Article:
The Port of Montreal is standing by to handle any cargo that would be diverted if the International Longshoremen’s Association strikes East and Gulf Coast ports at the end of the year.
“There is intention of handling whatever cargo comes this way” in the event of a strike, said Tony Boemi, the port’s vice president of growth and development. “By law, they (Montreal dockworkers) can’t not handle it.”
The ILA and employers represented by United States Maritime Alliance are racing the clock on negotiations for a new contract that expired on Sept. 30, but was extended to Dec. 29.
Although Montreal’s Maritime Employers Association is conducting its own negotiations with ILA locals 375 and 1657 for renewal of the contract that expires on Dec. 31, Boemi said the contract likely would be extended if they don’t reach agreement by year-end.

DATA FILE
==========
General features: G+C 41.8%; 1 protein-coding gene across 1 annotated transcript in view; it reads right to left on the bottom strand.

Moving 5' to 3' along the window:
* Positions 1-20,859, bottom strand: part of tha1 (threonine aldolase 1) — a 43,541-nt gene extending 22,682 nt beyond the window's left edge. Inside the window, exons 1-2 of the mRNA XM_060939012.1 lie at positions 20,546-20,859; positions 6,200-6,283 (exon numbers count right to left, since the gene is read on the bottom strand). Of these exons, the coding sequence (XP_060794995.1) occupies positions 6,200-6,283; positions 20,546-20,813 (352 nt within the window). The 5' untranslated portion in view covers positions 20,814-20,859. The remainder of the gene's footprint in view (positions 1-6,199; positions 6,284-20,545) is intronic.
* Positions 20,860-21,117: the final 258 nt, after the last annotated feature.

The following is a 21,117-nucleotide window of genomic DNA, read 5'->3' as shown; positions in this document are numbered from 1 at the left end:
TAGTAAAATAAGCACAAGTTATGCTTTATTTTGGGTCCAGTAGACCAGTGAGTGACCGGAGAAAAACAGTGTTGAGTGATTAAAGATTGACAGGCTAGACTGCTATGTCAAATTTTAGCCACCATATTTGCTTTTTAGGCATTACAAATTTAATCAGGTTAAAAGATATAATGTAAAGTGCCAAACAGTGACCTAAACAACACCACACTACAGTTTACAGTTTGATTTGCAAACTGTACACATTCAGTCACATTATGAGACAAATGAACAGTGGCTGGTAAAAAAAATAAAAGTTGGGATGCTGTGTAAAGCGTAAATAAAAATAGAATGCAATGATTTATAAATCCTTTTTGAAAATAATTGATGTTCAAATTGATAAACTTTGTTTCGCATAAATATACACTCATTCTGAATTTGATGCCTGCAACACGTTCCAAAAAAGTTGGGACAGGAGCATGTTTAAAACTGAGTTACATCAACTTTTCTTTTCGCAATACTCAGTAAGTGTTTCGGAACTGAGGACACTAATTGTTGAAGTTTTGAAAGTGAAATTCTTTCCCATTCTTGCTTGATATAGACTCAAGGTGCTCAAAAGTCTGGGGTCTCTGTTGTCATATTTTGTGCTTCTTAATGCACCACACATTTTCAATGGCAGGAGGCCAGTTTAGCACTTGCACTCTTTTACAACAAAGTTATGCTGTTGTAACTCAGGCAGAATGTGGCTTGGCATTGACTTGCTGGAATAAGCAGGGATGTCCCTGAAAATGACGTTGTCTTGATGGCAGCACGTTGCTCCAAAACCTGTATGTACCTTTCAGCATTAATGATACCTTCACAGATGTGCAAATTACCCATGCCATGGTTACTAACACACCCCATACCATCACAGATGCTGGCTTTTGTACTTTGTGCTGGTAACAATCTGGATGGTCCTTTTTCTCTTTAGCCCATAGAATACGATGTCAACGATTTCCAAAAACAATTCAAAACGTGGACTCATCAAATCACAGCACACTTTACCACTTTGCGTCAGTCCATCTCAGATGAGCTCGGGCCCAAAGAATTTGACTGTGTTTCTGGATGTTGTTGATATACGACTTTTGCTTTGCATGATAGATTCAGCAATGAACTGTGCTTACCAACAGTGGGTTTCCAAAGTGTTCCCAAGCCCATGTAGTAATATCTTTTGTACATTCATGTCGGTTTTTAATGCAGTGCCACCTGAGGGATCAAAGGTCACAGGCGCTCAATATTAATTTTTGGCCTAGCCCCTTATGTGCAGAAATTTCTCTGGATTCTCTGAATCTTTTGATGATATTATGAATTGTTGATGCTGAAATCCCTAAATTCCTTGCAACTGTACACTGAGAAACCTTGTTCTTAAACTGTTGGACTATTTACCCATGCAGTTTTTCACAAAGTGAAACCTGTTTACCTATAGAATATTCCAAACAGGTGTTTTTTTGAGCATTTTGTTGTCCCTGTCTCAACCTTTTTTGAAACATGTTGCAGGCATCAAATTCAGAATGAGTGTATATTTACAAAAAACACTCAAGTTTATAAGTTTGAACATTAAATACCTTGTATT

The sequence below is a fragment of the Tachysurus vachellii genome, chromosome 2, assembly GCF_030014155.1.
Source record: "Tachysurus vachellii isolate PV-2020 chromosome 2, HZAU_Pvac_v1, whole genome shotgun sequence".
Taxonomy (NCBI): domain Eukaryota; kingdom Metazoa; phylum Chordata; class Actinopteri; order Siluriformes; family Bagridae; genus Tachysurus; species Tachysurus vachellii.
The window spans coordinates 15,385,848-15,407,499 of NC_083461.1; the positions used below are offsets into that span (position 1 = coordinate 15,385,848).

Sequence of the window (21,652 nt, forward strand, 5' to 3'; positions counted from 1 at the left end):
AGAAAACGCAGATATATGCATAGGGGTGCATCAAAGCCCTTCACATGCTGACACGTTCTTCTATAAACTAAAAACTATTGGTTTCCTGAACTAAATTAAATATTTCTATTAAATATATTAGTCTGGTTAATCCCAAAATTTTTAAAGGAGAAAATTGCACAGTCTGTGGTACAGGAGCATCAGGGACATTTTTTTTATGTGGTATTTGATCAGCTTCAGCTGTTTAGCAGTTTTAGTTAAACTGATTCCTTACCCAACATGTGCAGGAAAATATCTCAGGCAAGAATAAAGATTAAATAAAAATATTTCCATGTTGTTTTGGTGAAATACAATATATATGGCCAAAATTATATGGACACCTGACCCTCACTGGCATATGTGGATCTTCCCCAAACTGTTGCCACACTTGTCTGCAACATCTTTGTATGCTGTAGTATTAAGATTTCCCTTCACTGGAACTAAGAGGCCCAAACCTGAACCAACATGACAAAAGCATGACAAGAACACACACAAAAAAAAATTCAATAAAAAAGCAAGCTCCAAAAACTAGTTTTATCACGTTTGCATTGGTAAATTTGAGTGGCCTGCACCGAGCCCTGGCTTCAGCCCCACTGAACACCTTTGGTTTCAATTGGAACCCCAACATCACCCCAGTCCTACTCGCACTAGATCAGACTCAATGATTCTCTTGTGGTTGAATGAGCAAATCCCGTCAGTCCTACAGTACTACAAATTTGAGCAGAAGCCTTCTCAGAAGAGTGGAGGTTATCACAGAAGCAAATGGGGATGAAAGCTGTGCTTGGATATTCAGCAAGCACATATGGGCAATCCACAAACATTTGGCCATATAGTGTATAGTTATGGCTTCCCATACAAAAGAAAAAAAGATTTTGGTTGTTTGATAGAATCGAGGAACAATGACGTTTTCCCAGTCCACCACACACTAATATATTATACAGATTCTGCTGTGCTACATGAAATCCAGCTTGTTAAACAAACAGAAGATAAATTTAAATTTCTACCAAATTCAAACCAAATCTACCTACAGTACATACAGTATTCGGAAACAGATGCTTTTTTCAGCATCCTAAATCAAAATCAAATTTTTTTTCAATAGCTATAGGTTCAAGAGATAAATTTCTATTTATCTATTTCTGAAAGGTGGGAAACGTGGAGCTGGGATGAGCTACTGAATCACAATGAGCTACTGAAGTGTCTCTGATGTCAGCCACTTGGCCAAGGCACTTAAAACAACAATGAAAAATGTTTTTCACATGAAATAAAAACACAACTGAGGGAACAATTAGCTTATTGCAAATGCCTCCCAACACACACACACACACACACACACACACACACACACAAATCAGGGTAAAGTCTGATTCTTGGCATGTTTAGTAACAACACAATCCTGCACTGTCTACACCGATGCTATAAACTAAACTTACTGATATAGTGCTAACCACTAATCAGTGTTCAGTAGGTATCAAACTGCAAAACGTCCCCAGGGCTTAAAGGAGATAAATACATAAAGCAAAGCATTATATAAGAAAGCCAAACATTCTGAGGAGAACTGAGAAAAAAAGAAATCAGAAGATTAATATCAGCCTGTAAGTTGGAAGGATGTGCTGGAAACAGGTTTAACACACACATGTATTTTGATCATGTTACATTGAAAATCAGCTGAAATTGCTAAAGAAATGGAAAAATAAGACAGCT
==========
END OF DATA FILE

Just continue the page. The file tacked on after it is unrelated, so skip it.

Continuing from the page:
Negotiations, he said, “are going very well” and there is “absolutely no intention for any work stoppage.”
It’s common for the negotiations to continue beyond the expiration date. The last work stoppage in Montreal, which occurred in July 2010, came after the old contract had expired two years earlier. “In an absolute worst-case scenario, the earliest date there could be a strike is July 2013, so in the short term, there is absolutely no issue with Montreal,” Boemi said.